The decrease in our stock of munitions is alarming because it compromises America’s ability to protect our core interests. For years, protecting Taiwan from a Chinese invasion has been of paramount concern. The island nation is of devastating importance to the United States as a critical supplier of the microchips we depend on and as a bulwark against our main economic rival’s hegemony in Asia. Imagine a scenario in which China invades Taiwan and we have completely used up Patriot missiles, HIMARS, and artillery shells, leaving us unable to help defend the island. Say goodbye to American economic growth—to everything from modern home appliances to smartphones—to say nothing of national security.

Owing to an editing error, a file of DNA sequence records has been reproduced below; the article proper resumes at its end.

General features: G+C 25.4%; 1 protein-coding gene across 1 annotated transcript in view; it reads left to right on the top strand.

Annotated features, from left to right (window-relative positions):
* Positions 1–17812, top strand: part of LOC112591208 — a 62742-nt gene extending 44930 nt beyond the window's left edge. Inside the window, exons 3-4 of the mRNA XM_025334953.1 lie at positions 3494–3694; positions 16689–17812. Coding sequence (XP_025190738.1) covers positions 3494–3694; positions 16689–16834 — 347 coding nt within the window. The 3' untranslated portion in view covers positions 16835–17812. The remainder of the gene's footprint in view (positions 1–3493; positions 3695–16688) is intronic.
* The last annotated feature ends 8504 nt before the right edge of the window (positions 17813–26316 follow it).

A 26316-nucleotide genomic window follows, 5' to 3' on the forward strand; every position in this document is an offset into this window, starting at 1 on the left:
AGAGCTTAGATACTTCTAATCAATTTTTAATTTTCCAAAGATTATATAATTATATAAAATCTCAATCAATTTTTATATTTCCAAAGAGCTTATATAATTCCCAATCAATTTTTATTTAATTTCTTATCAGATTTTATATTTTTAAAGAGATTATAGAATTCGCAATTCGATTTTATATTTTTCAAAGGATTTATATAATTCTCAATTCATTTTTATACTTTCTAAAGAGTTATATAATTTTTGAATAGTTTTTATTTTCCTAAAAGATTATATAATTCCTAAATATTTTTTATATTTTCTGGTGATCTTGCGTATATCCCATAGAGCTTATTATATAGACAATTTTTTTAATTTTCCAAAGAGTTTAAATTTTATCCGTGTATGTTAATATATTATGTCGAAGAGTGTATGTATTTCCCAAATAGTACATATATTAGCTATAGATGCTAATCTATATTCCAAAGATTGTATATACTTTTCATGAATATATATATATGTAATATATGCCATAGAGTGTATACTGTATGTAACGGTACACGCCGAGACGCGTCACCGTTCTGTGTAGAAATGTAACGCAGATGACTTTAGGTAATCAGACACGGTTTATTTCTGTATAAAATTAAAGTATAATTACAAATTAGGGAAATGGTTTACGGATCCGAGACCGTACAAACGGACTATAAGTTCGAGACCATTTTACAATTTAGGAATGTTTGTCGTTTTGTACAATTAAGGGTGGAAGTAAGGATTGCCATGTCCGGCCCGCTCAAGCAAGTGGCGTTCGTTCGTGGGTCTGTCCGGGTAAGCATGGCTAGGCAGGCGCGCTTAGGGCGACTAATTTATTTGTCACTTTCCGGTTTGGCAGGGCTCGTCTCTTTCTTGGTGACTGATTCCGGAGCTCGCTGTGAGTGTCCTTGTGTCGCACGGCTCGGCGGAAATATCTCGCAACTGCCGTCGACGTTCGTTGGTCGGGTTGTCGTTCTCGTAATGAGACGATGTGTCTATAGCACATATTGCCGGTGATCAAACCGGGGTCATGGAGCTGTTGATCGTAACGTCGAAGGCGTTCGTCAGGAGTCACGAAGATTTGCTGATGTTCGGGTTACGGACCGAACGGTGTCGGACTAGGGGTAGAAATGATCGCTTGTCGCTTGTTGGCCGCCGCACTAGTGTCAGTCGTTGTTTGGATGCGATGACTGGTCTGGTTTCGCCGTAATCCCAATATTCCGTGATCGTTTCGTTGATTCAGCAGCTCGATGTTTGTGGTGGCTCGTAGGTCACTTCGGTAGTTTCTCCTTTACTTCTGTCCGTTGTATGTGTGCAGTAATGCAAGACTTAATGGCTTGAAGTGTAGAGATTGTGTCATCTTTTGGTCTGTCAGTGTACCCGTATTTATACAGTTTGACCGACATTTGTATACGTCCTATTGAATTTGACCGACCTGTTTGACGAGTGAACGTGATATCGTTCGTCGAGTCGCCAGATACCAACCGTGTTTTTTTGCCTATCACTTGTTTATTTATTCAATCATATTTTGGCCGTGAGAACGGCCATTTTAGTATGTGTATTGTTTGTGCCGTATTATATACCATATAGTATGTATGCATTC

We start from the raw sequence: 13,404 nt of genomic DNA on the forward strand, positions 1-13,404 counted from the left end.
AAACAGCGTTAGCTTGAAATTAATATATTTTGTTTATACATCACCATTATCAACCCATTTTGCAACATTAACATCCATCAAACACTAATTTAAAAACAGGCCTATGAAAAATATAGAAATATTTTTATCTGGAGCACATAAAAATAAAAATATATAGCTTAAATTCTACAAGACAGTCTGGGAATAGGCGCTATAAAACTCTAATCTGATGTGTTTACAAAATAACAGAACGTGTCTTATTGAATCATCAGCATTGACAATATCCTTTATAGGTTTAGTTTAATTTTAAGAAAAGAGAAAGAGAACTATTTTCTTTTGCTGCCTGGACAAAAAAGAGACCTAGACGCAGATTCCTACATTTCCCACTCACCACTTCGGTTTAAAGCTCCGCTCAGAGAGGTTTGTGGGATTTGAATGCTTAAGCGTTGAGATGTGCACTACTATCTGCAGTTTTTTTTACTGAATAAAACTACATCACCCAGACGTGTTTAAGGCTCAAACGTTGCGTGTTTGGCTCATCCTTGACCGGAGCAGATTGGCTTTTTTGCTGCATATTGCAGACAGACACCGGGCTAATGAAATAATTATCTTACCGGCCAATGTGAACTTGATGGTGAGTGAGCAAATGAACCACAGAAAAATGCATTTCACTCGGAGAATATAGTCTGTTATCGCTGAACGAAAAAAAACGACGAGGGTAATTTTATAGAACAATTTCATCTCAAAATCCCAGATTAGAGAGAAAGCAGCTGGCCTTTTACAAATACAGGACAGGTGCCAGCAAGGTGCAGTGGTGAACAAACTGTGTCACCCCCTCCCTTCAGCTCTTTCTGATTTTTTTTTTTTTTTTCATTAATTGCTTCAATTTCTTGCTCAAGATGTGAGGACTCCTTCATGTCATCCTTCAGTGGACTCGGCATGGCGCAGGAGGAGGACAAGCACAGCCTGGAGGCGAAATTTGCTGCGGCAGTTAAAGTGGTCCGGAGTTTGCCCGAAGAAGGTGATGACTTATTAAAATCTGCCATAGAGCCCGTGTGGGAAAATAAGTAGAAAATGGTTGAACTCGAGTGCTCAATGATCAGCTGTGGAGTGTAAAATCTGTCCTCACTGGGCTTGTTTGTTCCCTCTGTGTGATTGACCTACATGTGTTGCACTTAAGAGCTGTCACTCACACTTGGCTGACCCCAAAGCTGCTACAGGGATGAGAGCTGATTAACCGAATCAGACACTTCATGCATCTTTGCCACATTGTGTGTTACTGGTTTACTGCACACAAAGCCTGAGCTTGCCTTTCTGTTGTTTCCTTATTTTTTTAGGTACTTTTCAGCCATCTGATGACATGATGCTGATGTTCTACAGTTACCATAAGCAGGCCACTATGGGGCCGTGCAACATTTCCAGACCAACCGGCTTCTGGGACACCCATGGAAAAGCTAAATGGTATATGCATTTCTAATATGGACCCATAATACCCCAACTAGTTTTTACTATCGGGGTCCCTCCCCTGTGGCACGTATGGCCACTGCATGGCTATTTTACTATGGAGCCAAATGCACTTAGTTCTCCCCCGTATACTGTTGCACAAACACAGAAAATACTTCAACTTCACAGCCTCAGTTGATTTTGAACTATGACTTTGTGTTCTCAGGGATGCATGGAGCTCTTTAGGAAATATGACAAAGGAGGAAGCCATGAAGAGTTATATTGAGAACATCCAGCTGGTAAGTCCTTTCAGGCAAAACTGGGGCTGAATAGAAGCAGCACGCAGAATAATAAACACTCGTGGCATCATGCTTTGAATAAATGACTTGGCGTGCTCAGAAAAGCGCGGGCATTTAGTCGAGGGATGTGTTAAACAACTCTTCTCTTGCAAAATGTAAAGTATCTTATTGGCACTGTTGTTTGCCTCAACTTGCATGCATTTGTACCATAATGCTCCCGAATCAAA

Figures like Biden, Haley, and Pence insist that supporting Ukraine is critical to deter the Chinese from invading Taiwan. But the U.S. has provided $113 billion in military aid to Ukraine since the war broke out in February 2022, and there is no indication that Xi Jinping’s plans for Taiwan have shifted—that “peace through strength” has worked.
Instead, the People’s Liberation Army is continuing its aggressive activities in the Taiwan Strait. Ely Ratner, Assistant Secretary of Defense for Indo-Pacific Security Affairs, acknowledged this recently. One Republican senator’s national security adviser told me: “The PRC is developing a network of bases, which they had never done before, overseas in the Middle East and the Atlantic coast of Africa. They’re practicing amphibious invasions. They’re practicing airborne assaults. They are rapidly developing a nuclear arsenal to rival our own. These are very clear indications of China’s intentions.”